Claims under construction contracts—time bars and conditions precedent
Claims under construction contracts—time bars and conditions precedent

The following Construction guidance note provides comprehensive and up to date legal information covering:

  • Claims under construction contracts—time bars and conditions precedent
  • Why have a time bar provision?
  • Is a time bar clause always a condition precedent?
  • Requirements for a condition precedent
  • Conditions precedent in standard form contracts
  • The prevention principle
  • Is there an exclusive remedies clause?
  • Time bar provisions in operation
  • Practical considerations

Construction contracts commonly provide that, if a party wishes to bring a claim under the contract, it must follow a prescribed procedure. This often requires the claiming party to give a particular notice, sometimes followed by a further notice and/or more detailed information, to the other party and/or contract administrator, which may have to be in a particular format and meet specific requirements as to content. Often, these notice provisions also contain what is commonly referred to as a ‘time bar’ provision, meaning that the claiming party must give the notice(s) within a specified period of time.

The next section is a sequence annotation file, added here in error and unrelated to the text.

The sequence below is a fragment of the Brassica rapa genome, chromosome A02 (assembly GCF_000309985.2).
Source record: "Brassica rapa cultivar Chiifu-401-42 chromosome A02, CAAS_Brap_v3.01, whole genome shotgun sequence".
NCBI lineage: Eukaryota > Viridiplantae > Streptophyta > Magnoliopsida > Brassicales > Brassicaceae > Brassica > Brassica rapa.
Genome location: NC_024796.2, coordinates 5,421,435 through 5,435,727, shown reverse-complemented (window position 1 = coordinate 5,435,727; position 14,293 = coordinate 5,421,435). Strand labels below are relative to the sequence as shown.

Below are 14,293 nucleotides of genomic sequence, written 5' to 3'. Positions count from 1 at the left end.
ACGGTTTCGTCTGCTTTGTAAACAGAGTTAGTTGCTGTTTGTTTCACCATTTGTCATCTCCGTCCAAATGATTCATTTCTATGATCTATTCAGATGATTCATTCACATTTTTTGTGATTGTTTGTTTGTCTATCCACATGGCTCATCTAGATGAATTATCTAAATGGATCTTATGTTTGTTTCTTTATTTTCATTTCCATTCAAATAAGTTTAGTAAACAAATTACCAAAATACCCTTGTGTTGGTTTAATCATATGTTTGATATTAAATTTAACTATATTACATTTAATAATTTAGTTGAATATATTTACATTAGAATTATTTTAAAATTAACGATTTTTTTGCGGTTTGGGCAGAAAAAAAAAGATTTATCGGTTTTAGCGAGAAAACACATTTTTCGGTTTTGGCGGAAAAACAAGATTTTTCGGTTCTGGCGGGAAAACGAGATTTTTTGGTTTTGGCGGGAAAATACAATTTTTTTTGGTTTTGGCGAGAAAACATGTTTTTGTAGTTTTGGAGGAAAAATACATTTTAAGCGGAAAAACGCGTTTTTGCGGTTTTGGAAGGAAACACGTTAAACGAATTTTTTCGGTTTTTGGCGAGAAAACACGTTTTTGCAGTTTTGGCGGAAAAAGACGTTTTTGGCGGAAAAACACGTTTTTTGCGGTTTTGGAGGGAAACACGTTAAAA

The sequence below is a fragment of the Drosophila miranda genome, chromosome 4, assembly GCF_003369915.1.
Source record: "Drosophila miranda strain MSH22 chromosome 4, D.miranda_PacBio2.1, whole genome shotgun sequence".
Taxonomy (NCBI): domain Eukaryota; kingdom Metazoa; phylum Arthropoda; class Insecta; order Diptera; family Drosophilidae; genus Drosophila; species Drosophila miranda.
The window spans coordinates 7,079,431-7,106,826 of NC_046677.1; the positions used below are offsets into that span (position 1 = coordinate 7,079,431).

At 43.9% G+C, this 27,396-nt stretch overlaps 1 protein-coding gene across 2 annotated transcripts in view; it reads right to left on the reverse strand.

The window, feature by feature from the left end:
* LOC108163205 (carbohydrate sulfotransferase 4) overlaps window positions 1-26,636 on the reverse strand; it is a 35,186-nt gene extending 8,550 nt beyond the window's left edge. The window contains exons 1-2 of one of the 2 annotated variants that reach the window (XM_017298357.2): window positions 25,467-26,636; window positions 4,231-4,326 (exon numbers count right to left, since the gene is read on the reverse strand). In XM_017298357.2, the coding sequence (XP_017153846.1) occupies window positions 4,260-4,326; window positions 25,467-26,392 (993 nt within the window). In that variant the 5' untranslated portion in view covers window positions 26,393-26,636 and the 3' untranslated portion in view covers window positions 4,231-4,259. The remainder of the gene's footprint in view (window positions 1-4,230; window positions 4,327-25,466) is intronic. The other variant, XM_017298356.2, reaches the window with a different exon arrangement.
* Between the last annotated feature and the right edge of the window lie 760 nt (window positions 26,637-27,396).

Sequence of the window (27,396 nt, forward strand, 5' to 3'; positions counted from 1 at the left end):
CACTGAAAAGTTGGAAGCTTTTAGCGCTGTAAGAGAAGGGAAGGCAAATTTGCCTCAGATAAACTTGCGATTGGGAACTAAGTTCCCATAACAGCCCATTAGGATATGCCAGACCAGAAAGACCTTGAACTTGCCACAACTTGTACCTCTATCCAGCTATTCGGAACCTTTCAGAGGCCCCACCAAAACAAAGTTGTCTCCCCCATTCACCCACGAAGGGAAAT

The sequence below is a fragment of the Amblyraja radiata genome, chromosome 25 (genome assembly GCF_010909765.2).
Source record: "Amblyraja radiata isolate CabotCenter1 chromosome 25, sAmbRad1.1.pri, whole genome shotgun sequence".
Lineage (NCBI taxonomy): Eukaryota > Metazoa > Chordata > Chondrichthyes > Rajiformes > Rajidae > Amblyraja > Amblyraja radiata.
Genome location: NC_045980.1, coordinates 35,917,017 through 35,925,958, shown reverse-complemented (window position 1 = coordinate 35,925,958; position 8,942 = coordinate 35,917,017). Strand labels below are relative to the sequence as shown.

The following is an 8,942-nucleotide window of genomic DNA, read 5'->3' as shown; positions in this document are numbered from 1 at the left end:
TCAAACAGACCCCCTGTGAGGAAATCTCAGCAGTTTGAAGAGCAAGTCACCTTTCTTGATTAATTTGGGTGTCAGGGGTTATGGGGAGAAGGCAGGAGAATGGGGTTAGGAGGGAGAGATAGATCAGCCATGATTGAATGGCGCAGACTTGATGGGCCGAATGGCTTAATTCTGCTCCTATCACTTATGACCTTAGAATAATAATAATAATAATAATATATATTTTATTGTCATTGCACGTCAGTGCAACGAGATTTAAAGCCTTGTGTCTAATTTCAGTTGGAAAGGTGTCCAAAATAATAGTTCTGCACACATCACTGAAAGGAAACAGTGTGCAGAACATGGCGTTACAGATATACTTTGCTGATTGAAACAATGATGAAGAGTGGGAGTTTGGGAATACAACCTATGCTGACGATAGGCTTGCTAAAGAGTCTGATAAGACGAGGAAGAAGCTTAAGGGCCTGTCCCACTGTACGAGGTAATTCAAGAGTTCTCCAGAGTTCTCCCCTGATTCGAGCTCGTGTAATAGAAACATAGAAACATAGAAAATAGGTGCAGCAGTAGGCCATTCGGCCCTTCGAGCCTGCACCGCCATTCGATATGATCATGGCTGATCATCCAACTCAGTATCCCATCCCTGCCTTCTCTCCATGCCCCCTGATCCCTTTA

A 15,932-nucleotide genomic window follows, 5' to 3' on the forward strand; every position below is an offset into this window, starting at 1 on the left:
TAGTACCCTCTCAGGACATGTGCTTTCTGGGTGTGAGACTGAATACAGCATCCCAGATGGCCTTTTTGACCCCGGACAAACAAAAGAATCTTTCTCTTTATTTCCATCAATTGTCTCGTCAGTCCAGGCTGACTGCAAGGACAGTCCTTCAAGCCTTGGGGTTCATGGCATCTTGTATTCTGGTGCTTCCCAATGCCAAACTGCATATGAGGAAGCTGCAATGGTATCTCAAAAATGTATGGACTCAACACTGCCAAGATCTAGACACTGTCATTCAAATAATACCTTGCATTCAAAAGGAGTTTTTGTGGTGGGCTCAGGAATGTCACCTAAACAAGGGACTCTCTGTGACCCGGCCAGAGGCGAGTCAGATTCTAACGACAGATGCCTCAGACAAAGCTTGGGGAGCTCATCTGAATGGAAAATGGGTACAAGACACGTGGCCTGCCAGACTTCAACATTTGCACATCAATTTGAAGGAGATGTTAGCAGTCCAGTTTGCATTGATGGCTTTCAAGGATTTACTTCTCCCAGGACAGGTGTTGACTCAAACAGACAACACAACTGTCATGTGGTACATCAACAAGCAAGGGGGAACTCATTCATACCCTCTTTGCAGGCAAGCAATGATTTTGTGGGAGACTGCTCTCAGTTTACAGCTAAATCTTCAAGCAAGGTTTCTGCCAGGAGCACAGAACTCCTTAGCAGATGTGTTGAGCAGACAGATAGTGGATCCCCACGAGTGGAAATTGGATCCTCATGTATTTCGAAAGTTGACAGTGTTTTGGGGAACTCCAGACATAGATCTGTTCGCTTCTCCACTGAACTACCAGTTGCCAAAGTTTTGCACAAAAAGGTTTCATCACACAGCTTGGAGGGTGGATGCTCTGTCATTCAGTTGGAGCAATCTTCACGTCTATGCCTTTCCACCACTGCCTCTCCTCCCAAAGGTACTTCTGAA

If the time bar is a condition precedent, then a failure to comply with the provisions of the contract will mean that the claiming party loses its entitlement to bring the claim, no matter how strong its claim would otherwise have been. The use of such time bar clauses has become increasingly common and they now appear in some of the standard form contracts (see Conditions precedent in standard form contracts below).

Most commonly, condition precedent time bars apply in relation to time and money claims, ie a claim by a contractor for:

  1. an extension of time to the date for completion (for more information, see Practice Note: Extensions of time under construction contracts), and/or

  2. additional costs incurred as a result of disturbance to the regular